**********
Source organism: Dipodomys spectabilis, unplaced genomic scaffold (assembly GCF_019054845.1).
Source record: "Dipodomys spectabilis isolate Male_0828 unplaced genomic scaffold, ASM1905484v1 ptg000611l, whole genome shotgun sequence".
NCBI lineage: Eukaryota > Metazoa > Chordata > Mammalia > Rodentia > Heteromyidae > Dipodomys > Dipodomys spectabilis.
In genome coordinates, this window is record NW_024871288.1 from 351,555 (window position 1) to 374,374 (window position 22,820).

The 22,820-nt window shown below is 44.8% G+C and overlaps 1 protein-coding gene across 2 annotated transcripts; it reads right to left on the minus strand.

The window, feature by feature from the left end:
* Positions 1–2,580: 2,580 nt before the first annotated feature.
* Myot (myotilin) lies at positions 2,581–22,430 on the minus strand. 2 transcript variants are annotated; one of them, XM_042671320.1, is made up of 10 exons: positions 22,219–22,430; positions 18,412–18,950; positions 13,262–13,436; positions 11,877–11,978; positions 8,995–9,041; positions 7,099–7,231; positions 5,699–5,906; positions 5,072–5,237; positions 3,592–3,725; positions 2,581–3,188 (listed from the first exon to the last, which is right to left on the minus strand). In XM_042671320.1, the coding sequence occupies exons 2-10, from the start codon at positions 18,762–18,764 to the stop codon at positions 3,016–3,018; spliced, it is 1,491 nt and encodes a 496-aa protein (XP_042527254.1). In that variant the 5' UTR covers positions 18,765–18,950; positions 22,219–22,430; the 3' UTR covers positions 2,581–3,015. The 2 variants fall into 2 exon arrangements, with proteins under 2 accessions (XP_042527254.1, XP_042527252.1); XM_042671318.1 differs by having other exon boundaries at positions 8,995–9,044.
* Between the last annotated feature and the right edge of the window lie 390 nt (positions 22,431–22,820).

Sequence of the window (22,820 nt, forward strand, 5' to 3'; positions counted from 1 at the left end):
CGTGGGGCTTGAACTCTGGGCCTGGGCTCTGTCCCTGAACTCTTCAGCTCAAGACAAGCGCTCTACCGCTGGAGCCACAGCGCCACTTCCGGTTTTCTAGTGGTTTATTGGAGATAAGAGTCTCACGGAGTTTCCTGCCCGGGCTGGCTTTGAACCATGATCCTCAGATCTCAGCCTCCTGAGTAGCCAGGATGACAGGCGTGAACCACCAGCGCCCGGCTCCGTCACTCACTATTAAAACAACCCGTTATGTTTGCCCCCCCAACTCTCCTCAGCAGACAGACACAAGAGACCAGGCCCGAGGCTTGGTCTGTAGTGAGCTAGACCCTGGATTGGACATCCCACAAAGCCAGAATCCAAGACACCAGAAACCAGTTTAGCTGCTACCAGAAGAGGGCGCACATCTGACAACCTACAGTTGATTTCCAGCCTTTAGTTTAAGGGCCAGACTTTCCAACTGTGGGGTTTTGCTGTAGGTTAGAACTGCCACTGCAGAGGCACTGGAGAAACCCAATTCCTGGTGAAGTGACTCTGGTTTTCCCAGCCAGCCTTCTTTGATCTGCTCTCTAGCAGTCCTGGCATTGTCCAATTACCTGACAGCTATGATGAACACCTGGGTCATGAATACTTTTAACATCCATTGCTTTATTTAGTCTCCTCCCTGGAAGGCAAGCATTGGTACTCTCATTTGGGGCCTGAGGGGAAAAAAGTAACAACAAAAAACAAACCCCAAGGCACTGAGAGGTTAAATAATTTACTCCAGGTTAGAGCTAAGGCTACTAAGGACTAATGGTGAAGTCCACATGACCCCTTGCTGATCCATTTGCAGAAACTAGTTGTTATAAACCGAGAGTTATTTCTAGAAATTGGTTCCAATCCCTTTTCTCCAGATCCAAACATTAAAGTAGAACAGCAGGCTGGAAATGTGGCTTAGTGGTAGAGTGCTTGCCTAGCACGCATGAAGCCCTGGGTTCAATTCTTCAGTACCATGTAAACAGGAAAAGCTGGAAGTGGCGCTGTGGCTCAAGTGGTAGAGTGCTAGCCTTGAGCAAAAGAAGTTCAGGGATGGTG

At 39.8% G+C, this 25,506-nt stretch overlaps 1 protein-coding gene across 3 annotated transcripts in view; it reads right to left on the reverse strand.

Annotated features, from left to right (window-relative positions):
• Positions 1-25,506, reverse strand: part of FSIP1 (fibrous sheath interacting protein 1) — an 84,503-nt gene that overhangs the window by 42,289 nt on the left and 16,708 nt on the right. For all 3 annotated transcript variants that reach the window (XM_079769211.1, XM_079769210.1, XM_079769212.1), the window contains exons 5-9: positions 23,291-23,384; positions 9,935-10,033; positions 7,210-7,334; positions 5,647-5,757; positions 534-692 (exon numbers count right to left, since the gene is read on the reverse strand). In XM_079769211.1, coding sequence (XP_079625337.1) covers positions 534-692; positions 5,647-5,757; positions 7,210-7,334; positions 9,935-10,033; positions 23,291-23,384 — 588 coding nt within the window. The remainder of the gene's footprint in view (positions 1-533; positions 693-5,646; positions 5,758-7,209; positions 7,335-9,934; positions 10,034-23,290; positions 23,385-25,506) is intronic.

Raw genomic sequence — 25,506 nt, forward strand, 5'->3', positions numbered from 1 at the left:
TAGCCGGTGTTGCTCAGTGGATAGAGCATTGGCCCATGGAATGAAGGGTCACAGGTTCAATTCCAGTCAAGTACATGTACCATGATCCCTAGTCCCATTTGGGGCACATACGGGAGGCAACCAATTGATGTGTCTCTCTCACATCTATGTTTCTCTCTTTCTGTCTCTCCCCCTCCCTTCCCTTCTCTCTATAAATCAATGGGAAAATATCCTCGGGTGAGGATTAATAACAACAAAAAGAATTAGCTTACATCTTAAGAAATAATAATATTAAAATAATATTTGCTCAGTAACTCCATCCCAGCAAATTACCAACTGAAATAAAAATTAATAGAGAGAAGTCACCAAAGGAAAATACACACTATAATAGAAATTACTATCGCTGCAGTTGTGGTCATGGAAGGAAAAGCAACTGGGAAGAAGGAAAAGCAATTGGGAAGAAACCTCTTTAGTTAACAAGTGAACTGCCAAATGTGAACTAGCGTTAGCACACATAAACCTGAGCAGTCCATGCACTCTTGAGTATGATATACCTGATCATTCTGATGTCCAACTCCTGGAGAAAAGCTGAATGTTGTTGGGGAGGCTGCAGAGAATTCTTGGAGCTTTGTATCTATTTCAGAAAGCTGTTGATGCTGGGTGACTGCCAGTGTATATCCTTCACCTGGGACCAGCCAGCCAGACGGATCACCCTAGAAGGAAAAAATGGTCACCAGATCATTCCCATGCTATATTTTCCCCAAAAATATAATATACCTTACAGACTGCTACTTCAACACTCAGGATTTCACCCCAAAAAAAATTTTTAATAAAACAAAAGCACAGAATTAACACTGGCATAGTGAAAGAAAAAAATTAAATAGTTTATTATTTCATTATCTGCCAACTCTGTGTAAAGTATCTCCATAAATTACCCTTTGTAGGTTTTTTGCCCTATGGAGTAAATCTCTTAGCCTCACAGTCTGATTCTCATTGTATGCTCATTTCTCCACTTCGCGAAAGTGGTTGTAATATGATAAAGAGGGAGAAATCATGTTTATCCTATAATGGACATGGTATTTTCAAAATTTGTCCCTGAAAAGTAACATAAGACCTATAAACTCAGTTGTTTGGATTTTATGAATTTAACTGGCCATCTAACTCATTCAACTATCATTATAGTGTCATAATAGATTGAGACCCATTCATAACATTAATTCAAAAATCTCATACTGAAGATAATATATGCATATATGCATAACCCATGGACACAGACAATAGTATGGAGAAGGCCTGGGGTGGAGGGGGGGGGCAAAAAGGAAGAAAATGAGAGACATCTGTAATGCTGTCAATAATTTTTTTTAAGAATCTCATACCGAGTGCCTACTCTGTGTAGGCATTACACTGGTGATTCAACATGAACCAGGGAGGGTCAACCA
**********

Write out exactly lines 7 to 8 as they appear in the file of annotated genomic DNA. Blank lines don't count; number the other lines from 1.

* Positions 1–2,580: 2,580 nt before the first annotated feature.
* Myot (myotilin) lies at positions 2,581–22,430 on the minus strand. 2 transcript variants are annotated; one of them, XM_042671320.1, is made up of 10 exons: positions 22,219–22,430; positions 18,412–18,950; positions 13,262–13,436; positions 11,877–11,978; positions 8,995–9,041; positions 7,099–7,231; positions 5,699–5,906; positions 5,072–5,237; positions 3,592–3,725; positions 2,581–3,188 (listed from the first exon to the last, which is right to left on the minus strand). In XM_042671320.1, the coding sequence occupies exons 2-10, from the start codon at positions 18,762–18,764 to the stop codon at positions 3,016–3,018; spliced, it is 1,491 nt and encodes a 496-aa protein (XP_042527254.1). In that variant the 5' UTR covers positions 18,765–18,950; positions 22,219–22,430; the 3' UTR covers positions 2,581–3,015. The 2 variants fall into 2 exon arrangements, with proteins under 2 accessions (XP_042527254.1, XP_042527252.1); XM_042671318.1 differs by having other exon boundaries at positions 8,995–9,044.